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It’s Valentine’s Day, a day for lovers and for the loved, so let’s look back on that still wild territory – romance. More specifically, however, to broach the subject of how such an area lives, thrives, and survives (and sometimes doesn’t) within comics.
Whatever you want to call them – Superhero comics, Cape comics, "Big Two" comics – the big audience drawers, they are a product that is specifically designed to be an outlet of neverending stories. Within such a realm the normal rules of boy-meets-girl or what have you don’t, and really can’t, find footing. The status quo for such things are too great, since everything needs to stay it its own place, stagnant really, so that every new writer can pick up wherever they want. There is little leeway for relationships to foster and to grow within such a model unless, of course, there is the conscious effort to make it.
It’s the will-they-or-won’t-they, the Sam and Diane, the Ross and Rachel, it is formula and it works. So of course there is little hurry to try to change that and to shake things up. As the old saying goes, don’t try to fix what isn’t broke. While there is, in the end, an obvious decision for the businessmen behind it the affair leaves the reader in a precarious situation – reading stories that are getting stale. While things are “meant” to stay a certain way for the story at hand, the audience is left with a sense that nothing matters. No progression, no urgency, and no purpose. If there is no sense of there being a “happily ever after” or even things that take place after such a thing, then some wonder why they should even care.
It’s not just the business side of things either, but the very writers themselves have this very effect on the characters and with stalling their progression. Three words: One More Day. Two more words: Joe Quesada. It’s the comic book equivalent of lunatics running the asylum, if one excuses the hyperbole. Now there is nothing wrong with having someone who loves the character and understands them writing said character, but there is a point where it grows into something akin to rampant ”fanboyism”. The hero/heroine can’t be in a relationship since they weren’t when the writer first read them, or that they can’t get married with their respective love interest because they were always on the fence, and so on. Be it whether they have in their minds that there is a “definitive” version that only they are the keepers of, or that they simply only know how to right what they are most familiar with it all leads back to the same place – fossilization of the concepts.
Crises, retcons, revisions, editorial ham-handling, you name it and it has happened for the sole purpose of resetting characters back to base point. Ralph and Sue Dibny, Peter Parker and Mary-Jane Watson, Apollo and Midnighter, Lois Lane and Clark Kent – the list goes on and on. It’s lucky that a few older relationships (say 40+) get to stick around due to the exact familiarity that damns other ones while the younger (-30) range burn out to fast to even be called to have any sort of luck. Even the ones that seemed older than dirt and set in stone, fueled by nostalgia through all fields, can be tumbled when some bigwigs feel the need to set things up to attract new readers, and that means things have to be redone as much as they were undone.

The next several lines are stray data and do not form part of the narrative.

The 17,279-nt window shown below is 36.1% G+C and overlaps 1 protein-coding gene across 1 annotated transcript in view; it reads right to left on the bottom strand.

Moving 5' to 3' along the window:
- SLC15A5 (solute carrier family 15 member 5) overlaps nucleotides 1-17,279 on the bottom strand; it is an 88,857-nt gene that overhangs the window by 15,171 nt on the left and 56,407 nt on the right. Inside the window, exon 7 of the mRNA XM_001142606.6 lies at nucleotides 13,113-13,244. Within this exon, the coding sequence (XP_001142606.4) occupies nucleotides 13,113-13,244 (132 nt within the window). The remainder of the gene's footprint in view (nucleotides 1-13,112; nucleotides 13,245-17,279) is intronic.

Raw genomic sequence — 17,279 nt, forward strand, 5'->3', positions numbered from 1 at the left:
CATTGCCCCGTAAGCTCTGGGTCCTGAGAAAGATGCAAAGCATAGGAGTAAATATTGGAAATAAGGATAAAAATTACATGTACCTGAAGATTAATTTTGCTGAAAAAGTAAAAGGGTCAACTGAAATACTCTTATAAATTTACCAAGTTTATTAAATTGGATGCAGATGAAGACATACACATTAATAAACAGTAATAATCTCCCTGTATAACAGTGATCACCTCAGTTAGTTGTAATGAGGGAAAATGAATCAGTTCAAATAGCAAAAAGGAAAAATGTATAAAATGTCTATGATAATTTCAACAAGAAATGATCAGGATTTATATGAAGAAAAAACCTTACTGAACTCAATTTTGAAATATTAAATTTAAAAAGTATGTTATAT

Yet, and there is a yet, a few can still survive. Relationships, partnerships, and marriages even – they can still stick, like glue, no matter what has transpired. To name quite possibly one of the most famous relationships in the “Big Two” is the headliner of Marvel’s First Family – Reed and Sue Richards. They dated, got married, and had kids even. Real actual progression. Sure it might have stalled in the decades since, but it still showed the evolution of romantic entanglements and how such are still possible.
On the other side of the Big Two there is the unlikely pair of Aquaman and Mera, whose marriage even survived the colossal undertaking of The New 52 which undid much more touted relationships. Fluke or not, temporary or not, there is still the chance that love can thrive within a status quo happy industry. In fact, supposed facismiles of the original Apollo and Midnighter are set to make their appearance within Stormwatch and in companies other than the “Big Two”, like Image, relationships are given endless potential. So, while there is an overbearing amount of negative will, sometimes things do find a way. That's the light at the edge of the dark.
Anyway, in the end, as long as there is ink on those pages not even the insistence of corporate stooges can get rid of those memories. Sure the real-life practices of the Big Two are aggravating and get in the way of telling respectable stories, but when put into the fictional context it’s nothing to get into a twist about. Feel free to tell us of your favorite character relationships and pairings in the comments section as well as your opinions of the subjects broached here, and have a happy Valentine’s Day!